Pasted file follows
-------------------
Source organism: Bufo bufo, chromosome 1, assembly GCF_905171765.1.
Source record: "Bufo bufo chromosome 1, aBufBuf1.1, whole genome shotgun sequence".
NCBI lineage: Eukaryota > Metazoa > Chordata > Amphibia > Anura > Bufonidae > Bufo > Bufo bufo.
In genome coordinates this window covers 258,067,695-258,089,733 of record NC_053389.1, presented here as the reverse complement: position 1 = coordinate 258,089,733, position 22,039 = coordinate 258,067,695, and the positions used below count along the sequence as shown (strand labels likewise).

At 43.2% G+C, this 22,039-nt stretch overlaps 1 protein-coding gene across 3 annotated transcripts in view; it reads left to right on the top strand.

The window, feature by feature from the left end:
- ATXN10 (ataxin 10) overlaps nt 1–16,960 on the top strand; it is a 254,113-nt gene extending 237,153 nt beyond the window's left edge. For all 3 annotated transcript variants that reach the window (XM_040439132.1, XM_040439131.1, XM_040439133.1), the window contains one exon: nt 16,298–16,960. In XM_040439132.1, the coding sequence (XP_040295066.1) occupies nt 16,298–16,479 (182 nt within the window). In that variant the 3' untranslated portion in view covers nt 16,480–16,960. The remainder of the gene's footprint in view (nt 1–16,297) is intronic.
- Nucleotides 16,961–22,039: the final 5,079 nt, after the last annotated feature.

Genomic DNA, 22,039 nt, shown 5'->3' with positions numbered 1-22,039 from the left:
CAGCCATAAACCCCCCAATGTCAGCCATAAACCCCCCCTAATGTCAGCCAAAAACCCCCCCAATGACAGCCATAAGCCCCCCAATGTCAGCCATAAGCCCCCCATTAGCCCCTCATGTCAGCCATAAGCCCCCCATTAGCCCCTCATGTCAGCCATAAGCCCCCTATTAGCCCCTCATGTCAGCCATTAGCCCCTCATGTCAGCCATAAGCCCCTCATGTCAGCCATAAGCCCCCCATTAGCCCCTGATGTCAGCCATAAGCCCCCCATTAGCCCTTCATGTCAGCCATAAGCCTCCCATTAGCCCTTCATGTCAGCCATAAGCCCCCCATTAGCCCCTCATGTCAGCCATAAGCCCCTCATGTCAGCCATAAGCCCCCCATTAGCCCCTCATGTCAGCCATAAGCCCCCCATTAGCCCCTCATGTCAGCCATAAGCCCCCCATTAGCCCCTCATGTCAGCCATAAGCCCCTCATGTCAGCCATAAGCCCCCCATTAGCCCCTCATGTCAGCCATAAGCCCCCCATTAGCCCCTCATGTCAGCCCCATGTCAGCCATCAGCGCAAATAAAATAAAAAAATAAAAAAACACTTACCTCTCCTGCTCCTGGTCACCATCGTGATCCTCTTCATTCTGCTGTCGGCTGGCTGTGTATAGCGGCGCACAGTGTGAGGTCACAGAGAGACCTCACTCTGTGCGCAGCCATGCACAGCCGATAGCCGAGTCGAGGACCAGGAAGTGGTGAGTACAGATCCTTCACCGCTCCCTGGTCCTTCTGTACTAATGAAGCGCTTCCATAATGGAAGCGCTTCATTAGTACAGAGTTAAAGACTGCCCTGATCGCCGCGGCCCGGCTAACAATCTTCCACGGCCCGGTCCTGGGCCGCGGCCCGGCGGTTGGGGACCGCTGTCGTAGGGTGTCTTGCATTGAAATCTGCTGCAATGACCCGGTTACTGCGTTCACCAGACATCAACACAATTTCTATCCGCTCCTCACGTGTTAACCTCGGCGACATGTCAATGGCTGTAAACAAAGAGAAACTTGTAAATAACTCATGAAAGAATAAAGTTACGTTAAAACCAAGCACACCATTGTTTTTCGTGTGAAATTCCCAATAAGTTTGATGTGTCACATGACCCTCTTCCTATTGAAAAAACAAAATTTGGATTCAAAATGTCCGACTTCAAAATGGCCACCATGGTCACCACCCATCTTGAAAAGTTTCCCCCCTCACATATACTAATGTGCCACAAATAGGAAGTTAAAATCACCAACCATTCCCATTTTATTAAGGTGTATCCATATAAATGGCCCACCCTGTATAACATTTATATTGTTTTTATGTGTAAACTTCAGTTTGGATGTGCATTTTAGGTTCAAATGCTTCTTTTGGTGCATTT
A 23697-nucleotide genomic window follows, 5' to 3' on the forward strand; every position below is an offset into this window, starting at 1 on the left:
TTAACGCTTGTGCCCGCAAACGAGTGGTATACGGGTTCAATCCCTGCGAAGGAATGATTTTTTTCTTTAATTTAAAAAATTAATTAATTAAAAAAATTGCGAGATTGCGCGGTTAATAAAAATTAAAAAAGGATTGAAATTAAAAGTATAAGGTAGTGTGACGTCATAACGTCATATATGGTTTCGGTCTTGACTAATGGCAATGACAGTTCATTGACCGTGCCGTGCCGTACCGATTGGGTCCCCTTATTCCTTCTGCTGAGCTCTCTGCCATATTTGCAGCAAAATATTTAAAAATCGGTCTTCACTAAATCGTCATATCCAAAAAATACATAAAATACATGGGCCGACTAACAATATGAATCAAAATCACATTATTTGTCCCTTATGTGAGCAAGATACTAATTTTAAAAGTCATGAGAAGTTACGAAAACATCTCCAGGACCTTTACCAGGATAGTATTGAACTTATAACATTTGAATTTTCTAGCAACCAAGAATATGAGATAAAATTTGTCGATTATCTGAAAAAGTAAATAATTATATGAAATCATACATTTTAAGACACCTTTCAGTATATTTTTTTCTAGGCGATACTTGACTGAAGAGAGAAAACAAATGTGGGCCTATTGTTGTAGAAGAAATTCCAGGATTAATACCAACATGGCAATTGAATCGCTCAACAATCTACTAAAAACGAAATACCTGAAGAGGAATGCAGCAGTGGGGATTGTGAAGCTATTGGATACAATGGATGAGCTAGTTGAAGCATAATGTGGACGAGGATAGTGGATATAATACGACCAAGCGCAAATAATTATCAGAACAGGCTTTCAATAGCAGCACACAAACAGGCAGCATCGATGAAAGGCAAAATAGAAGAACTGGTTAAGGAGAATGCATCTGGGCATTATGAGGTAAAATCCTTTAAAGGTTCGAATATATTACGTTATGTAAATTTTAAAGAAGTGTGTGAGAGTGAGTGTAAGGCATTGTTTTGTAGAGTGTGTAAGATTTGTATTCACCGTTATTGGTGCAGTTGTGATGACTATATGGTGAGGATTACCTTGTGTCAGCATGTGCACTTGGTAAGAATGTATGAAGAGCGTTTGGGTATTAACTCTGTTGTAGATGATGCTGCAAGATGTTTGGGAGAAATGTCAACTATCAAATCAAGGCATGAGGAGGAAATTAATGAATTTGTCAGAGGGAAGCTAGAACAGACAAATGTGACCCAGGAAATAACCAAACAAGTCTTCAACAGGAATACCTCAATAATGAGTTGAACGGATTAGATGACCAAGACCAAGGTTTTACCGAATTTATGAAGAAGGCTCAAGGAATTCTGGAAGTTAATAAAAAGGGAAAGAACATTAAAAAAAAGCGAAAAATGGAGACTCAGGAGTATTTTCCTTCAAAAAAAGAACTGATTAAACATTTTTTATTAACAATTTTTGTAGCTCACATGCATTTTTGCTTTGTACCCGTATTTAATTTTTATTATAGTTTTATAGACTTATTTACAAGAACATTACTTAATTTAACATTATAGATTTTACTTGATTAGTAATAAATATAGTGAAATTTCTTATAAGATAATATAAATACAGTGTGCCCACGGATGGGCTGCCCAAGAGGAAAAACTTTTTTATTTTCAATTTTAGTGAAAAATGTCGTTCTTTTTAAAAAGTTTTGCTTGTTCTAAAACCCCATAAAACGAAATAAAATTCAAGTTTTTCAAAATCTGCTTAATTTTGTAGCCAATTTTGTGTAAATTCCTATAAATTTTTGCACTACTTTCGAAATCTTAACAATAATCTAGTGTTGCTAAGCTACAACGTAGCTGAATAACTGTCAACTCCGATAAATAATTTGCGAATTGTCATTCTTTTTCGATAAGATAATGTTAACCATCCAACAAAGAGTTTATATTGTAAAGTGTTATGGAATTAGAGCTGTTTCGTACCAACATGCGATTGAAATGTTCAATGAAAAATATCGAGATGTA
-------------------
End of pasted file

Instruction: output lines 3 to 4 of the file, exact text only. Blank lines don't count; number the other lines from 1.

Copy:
NCBI lineage: Eukaryota > Metazoa > Chordata > Amphibia > Anura > Bufonidae > Bufo > Bufo bufo.
In genome coordinates this window covers 258,067,695-258,089,733 of record NC_053389.1, presented here as the reverse complement: position 1 = coordinate 258,089,733, position 22,039 = coordinate 258,067,695, and the positions used below count along the sequence as shown (strand labels likewise).